I can speak, read and write in Chinese and in English so I claim to be bilingual. However, being literate in Chinese can mean many things and two people claiming that status may not be able to communicate with each other.
I was born during the Communist takeover of China (中國／中国) in the British colony of Hong Kong. My parents fled war torn China to the tiny island looking for safety, peace and stability. My education, therefore, was bilingual.
Since the then rulers of Hong Kong were illiterate in Chinese and the majority of the population was illiterate in English, the bilingual system was the only way to move forward. As the British population in Hong Kong remained illiterate in Chinese, the Chinese became proficient in English as well as in their own language. I am the product of that system.
Starting from primary school I had to learn how to read and write in both languages. At home, I spoke Cantonese (廣東話／广东话), the official Chinese language in Hong Kong. It was a time of change in China; as any time in its history. While I was learning how to form the traditional Chinese characters, the Chinese in the mainland brought in Simplified Chinese. While I was writing my name as 許文蘭, a child of the same name in China was writing 许文兰。The pronunciations of my name in Cantonese and Mandarin are also as different as they look.
The rest of the world ignored China at that time so all Chinese schools, scholars and printed literature outside of China used the Traditional Chinese. Now that China can no longer be ignored, there has been a surge in the study of Simplified Chinese and, following Newton’s third law of physics, there is a corresponding decline in the learning of Traditional Chinese.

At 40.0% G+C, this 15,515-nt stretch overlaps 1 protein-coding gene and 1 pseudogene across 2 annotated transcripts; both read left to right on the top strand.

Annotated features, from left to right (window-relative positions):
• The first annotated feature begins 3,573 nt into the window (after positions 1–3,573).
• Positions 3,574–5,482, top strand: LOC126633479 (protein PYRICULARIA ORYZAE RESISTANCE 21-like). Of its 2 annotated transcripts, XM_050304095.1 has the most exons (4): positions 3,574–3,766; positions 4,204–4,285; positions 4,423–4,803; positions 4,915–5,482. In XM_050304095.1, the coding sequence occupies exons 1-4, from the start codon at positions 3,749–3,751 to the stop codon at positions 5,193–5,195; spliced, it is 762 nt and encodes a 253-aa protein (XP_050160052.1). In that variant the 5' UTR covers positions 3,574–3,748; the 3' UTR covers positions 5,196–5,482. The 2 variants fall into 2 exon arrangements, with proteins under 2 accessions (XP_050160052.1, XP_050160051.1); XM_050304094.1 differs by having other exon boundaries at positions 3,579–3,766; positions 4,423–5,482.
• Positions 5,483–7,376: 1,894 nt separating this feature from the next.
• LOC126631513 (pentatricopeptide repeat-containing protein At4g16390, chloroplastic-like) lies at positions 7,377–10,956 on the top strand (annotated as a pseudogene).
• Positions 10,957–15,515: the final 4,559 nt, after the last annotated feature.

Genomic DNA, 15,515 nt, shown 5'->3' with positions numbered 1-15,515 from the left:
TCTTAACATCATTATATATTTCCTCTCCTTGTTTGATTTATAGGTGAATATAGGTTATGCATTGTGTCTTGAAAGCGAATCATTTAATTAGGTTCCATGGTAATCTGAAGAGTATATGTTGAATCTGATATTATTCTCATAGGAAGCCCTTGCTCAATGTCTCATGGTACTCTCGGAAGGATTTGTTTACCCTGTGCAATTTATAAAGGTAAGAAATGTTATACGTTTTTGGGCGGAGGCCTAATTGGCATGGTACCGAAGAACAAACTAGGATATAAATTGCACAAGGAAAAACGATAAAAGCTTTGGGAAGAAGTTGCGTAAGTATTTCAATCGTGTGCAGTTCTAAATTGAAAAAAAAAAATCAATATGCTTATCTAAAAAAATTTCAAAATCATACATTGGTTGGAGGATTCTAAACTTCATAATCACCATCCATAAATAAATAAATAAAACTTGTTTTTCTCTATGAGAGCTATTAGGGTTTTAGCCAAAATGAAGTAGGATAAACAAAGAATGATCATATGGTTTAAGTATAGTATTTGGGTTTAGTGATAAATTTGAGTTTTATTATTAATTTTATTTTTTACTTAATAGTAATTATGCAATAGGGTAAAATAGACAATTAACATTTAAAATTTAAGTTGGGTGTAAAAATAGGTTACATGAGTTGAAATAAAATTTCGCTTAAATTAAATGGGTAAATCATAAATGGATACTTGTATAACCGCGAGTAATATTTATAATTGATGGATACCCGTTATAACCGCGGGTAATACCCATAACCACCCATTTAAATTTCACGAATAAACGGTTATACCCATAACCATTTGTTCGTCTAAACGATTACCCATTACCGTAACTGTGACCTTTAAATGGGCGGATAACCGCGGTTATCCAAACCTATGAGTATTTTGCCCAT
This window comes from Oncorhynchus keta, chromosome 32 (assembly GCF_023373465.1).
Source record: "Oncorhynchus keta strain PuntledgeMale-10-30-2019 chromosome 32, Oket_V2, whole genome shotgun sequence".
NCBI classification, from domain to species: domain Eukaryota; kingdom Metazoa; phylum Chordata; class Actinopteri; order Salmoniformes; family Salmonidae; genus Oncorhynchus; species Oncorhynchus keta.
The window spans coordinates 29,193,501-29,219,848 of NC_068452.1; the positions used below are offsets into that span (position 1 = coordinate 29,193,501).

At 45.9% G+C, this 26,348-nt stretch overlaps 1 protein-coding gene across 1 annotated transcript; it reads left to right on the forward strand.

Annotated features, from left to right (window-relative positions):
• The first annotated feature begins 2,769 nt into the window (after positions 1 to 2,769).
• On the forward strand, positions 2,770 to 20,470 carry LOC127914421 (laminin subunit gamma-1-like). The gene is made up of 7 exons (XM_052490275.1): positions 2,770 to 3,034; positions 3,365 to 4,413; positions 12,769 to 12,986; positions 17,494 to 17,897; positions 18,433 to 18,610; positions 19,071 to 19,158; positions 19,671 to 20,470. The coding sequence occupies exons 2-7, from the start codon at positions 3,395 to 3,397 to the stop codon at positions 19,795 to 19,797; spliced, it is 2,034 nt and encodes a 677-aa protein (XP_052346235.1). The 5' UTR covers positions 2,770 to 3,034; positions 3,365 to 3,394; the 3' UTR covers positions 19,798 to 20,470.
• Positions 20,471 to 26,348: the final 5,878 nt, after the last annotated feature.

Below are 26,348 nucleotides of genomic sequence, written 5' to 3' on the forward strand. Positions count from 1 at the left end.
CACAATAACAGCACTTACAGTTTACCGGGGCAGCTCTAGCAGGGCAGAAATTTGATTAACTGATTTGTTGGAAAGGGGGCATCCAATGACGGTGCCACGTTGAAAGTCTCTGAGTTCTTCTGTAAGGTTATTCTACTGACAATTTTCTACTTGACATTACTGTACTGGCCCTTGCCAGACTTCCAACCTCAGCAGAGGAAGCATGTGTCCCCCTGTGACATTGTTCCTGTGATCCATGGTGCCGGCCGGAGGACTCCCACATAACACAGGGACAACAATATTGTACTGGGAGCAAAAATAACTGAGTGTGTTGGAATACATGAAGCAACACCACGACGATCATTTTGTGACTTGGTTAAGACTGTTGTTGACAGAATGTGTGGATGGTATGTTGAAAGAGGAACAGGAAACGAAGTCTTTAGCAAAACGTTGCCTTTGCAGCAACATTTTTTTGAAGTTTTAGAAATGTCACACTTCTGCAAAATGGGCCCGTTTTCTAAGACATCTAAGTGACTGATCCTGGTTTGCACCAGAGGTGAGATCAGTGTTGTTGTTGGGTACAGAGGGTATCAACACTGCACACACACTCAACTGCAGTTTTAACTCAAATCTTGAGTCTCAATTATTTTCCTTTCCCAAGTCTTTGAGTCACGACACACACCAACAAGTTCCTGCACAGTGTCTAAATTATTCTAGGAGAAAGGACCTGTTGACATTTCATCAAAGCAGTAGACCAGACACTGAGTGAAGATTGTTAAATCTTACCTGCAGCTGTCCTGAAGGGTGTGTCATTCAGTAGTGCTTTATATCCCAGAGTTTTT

Many would argue that the unification of languages in China since the days of the First Emperor has moved China forward as a nation. However, for the many nations that were amalgamated, it meant a lose of language, culture and identity.
I am not a linguist but I am a proficient Cantonese cook and I know that many of our dishes, their tastes and textures cannot be described in any other language, including Mandarin. In fact a linguist would say that Cantonese and Mandarin are two different languages. It’s true; I had to learn Mandarin from scratch as if I was a foreigner.
My name, for example. To write Chinese on my keyboard, I had to learn the Chinese Pinyin system, writing Xu Wen Lan to get 許文蘭 in Traditional Chinese or 许文兰 in Simplified Chinese. That is not what I learnt at school!
Since the rest of the world believe that it is ‘impossible’ to learn how to write Chinese characters, traditional or simplified, the Chinese have made it easier for them to learn the language by teaching them Pinyin, the phonetic system that lets them ‘spell’ Chinese.
You can’t spell Chinese. That is the bottom line. There are more than fifty thousand characters in Chinese and there are just over four hundred sounds in Pinyin. Do the Math. There are so many Chinese characters that share sounds that to spell phonetically will result in misunderstanding but may also cause disasters.
When you ‘spell’ a word in Pinyin on the keyboard, the screen presents a list of words for you to choose – for example, if you type ‘si’ , you must choose between 四，似，思，死, 絲，私，寺，撕…the list goes on – can you tell that you are choosing between ‘four’, ‘similar’, ‘think’, ‘death’, ‘silk’, ‘private’, ‘temple’, ‘rip’? I have been sent some comical ‘Chinese’ messages in Pinyin from people who studied Chinese but remain illiterate.
Remember, being literate means being able to read and write. Phonetic spelling is NOT writing. You are illiterate in Chinese if you cannot read and write Chinese characters.
I have learnt much about Western culture because I can read in English and I continue to learn about Chinese culture through reading Chinese. Many Chinese people can say the same. I suggest that the number of non Chinese who can claim true literacy in Chinese would not fill a very big room whereas every Chinese student in China is learning English. So the Chinese can learn everything about the West – can the West learn anything abut China? Do the Math.